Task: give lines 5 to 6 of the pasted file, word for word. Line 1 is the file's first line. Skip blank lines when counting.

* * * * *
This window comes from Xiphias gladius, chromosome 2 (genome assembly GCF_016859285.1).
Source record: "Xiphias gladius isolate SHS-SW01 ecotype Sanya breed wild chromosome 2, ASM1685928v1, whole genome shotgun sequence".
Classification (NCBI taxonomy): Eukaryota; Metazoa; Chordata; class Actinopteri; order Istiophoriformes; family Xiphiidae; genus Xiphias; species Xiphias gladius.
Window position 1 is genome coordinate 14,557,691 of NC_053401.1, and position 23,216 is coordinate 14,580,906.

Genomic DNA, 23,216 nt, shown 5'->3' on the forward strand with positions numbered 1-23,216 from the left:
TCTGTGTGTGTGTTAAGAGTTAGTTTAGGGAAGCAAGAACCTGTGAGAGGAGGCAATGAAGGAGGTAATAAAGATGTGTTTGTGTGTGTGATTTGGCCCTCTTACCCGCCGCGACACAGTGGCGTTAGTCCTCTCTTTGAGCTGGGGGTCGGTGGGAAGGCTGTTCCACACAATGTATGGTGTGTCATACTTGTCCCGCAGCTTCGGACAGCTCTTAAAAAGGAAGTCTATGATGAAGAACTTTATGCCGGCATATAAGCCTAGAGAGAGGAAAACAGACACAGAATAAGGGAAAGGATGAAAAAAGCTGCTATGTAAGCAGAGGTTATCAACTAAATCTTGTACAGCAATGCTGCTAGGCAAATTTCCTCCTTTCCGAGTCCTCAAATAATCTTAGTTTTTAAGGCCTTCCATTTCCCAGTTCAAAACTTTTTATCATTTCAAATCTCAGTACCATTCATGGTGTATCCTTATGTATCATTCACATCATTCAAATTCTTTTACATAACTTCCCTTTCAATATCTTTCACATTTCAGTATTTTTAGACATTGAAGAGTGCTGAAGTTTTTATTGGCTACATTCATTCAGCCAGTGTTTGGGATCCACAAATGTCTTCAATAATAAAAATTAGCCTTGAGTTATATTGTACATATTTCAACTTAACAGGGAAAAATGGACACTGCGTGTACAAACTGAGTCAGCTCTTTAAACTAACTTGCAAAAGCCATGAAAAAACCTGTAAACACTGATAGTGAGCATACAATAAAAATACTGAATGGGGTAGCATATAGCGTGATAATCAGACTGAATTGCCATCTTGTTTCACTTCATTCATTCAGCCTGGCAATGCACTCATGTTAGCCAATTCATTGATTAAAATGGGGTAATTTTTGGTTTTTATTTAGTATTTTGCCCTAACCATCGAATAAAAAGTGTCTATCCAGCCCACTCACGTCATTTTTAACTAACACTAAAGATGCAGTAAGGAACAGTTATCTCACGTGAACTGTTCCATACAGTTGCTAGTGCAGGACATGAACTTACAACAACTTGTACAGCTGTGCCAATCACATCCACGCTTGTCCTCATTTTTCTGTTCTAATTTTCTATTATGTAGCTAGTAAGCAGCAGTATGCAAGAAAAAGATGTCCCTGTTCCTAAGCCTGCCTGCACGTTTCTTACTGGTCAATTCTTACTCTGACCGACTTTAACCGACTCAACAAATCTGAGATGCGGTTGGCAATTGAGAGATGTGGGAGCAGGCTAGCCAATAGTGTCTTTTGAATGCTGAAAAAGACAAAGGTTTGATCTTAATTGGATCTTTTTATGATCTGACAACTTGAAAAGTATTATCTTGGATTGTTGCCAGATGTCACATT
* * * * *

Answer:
Genomic DNA, 23,216 nt, shown 5'->3' on the forward strand with positions numbered 1-23,216 from the left:
TCTGTGTGTGTGTTAAGAGTTAGTTTAGGGAAGCAAGAACCTGTGAGAGGAGGCAATGAAGGAGGTAATAAAGATGTGTTTGTGTGTGTGATTTGGCCCTCTTACCCGCCGCGACACAGTGGCGTTAGTCCTCTCTTTGAGCTGGGGGTCGGTGGGAAGGCTGTTCCACACAATGTATGGTGTGTCATACTTGTCCCGCAGCTTCGGACAGCTCTTAAAAAGGAAGTCTATGATGAAGAACTTTATGCCGGCATATAAGCCTAGAGAGAGGAAAACAGACACAGAATAAGGGAAAGGATGAAAAAAGCTGCTATGTAAGCAGAGGTTATCAACTAAATCTTGTACAGCAATGCTGCTAGGCAAATTTCCTCCTTTCCGAGTCCTCAAATAATCTTAGTTTTTAAGGCCTTCCATTTCCCAGTTCAAAACTTTTTATCATTTCAAATCTCAGTACCATTCATGGTGTATCCTTATGTATCATTCACATCATTCAAATTCTTTTACATAACTTCCCTTTCAATATCTTTCACATTTCAGTATTTTTAGACATTGAAGAGTGCTGAAGTTTTTATTGGCTACATTCATTCAGCCAGTGTTTGGGATCCACAAATGTCTTCAATAATAAAAATTAGCCTTGAGTTATATTGTACATATTTCAACTTAACAGGGAAAAATGGACACTGCGTGTACAAACTGAGTCAGCTCTTTAAACTAACTTGCAAAAGCCATGAAAAAACCTGTAAACACTGATAGTGAGCATACAATAAAAATACTGAATGGGGTAGCATATAGCGTGATAATCAGACTGAATTGCCATCTTGTTTCACTTCATTCATTCAGCCTGGCAATGCACTCATGTTAGCCAATTCATTGATTAAAATGGGGTAATTTTTGGTTTTTATTTAGTATTTTGCCCTAACCATCGAATAAAAAGTGTCTATCCAGCCCACTCACGTCATTTTTAACTAACACTAAAGATGCAGTAAGGAACAGTTATCTCACGTGAACTGTTCCATACAGTTGCTAGTGCAGGACATGAACTTACAACAACTTGTACAGCTGTGCCAATCACATCCACGCTTGTCCTCATTTTTCTGTTCTAATTTTCTATTATGTAGCTAGTAAGCAGCAGTATGCAAGAAAAAGATGTCCCTGTTCCTAAGCCTGCCTGCACGTTTCTTACTGGTCAATTCTTACTCTGACCGACTTTAACCGACTCAACAAATCTGAGATGCGGTTGGCAATTGAGAGATGTGGGAGCAGGCTAGCCAATAGTGTCTTTTGAATGCTGAAAAAGACAAAGGTTTGATCTTAATTGGATCTTTTTATGATCTGACAACTTGAAAAGTATTATCTTGGATTGTTGCCAGATGTCACATT